origin of the scriptures

Discussion in 'Other Christian Denominations' started by grahame, Jul 30, 2007.

  1. grahame

    grahame
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    Not sure if this is the right forum for such a question? A Muslim made this statement
    Can anyone give me any light on what he says?
     
  2. Analgesic

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    The first sentence is entirely true. The "hundreds of years after" is extreme, since the canon was generally widely agreed upon before officially codified except in a few instances. The last point is a actually a much more interesting...
     
  3. grahame

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    I think you should understand where he was posting. It was in an Islamic forum and he was comparing the Bible to the Quran, which he considers to be more reliable historically than the Bible. His words, if you read his entire post are constructed in such a way so as to be taken in two ways. The main thrust of his post was to throw doubt, not only upon the feracity of the scriptures, but also upon the characters of the men who compiled those scriptures.
    Correct me if I'm wrong. But weren't these scriptures constantly used by the early church before they were compiled into the book be know today? And weren't there certain criterior for those books that were eventually accepted into the canon of holy writ?
     
  4. Jim1999

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    In my opinion, this is too large a topic to adequately discuss in a forum, but I strongly recommend a book on the scruptures, written in 1973, by David Alexander of Berkhamstead, Herts, England.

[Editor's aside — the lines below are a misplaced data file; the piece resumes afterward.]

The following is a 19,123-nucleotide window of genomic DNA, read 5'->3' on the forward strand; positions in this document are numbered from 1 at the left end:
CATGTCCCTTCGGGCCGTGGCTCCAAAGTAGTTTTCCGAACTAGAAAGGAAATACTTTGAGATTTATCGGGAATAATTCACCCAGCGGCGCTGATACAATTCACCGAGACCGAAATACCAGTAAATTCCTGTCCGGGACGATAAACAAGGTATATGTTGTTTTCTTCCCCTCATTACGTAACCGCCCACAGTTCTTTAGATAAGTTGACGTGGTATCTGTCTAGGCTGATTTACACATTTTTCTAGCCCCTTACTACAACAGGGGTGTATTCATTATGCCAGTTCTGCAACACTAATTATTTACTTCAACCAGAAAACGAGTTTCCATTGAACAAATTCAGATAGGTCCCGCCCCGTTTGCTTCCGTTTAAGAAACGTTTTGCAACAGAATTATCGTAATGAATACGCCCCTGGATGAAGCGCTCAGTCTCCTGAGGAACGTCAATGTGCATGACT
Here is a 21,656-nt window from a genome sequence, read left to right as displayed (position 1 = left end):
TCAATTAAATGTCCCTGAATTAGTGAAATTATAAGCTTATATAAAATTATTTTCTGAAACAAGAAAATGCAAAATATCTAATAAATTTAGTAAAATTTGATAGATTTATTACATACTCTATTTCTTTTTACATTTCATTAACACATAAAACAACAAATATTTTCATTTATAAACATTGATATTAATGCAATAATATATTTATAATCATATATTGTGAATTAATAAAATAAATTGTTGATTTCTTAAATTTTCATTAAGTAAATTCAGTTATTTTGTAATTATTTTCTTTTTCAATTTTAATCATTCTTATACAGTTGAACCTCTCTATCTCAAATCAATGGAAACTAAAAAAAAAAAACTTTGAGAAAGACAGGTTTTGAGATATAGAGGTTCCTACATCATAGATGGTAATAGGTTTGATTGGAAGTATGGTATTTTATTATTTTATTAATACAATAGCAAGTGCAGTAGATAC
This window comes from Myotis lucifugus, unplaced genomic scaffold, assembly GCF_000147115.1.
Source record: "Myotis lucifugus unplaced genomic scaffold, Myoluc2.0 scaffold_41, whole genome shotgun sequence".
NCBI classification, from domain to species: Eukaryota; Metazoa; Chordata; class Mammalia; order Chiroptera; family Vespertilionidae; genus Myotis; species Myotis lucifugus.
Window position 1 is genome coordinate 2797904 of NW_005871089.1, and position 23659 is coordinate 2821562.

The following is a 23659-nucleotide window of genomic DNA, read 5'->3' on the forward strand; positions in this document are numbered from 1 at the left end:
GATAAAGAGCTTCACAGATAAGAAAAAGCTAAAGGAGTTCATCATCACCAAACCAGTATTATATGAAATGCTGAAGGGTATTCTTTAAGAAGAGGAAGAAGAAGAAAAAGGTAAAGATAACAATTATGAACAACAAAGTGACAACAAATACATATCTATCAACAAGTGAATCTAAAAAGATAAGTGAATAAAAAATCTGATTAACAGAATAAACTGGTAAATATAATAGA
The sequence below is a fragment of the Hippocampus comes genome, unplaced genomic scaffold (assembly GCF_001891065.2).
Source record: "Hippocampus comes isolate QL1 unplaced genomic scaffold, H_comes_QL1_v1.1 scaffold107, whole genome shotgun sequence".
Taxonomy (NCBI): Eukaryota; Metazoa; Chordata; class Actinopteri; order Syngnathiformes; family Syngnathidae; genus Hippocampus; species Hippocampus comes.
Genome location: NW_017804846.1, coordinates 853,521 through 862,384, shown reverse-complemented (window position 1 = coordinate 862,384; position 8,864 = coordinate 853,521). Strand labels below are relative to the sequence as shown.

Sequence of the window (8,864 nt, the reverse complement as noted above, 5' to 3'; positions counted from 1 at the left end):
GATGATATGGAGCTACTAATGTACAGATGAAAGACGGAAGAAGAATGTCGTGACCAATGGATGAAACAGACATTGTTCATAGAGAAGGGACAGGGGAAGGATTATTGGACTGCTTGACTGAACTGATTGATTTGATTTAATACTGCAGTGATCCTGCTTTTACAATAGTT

Eerdman's Handbook to the Bible, later published by Eerdman's in the USA. This book will answer most of your questions in a sound fashion.

    Cheers,

    Jim
     
  5. DHK

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    The statement is wrong. The Bible is one book but composed of 66 different books much like other tomes have volumes. See "the Works of Josephus." But the Bible is vastly different. These 66 books were written by about 40 different authors over a period of approximately 1500 years. There are 30 books in the OT and 27 in the NT, and what put together we have one book from the beginning of creation to the end of time with one continuous theme--redemption through the work of God (specifically Christ), a book in which there is no contradiction. Every seemingly contradiction can be accounted for in one way or another. There are very few books in which there is any dispute about the authorship. For example, the book of Hebrews is one such book. But even then most people give Paul the benefit of the doubt. We have a good idea who wrote each of the books of the Bible.
     
  6. grahame

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    Yes, That is why I just had to take him to task about it. What he had to say was wrong from beginning to end. He is an ex Catholic and had departed from the Roman Catholic church to become a Muslim. I felt that he had to be corrected and did so, because it was as if he did everything in his power to exhibit his eroneous "knowledge" in order to make people think he knew more than he actually did. and to my mind handled the subject in such an off handed way. He was not only making it seem that God was unable to preserve His word intact. But he also cast doubt upon the characters and honesty of the Christians in the early church, making them out to be some kind of devious organisation who accepted or rejected scriptures to suit their own ends.
     
  7. Jim1999

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    There were many manuscripts floating around in the first and second century, all claiming some sort of "inspiration". Hence the need to develop the canon of scripture. It is not as clear cut as some would have us believe. Joaephus is not the most reliable source of truth. He did error on some facts. He was Jewish and not Christian!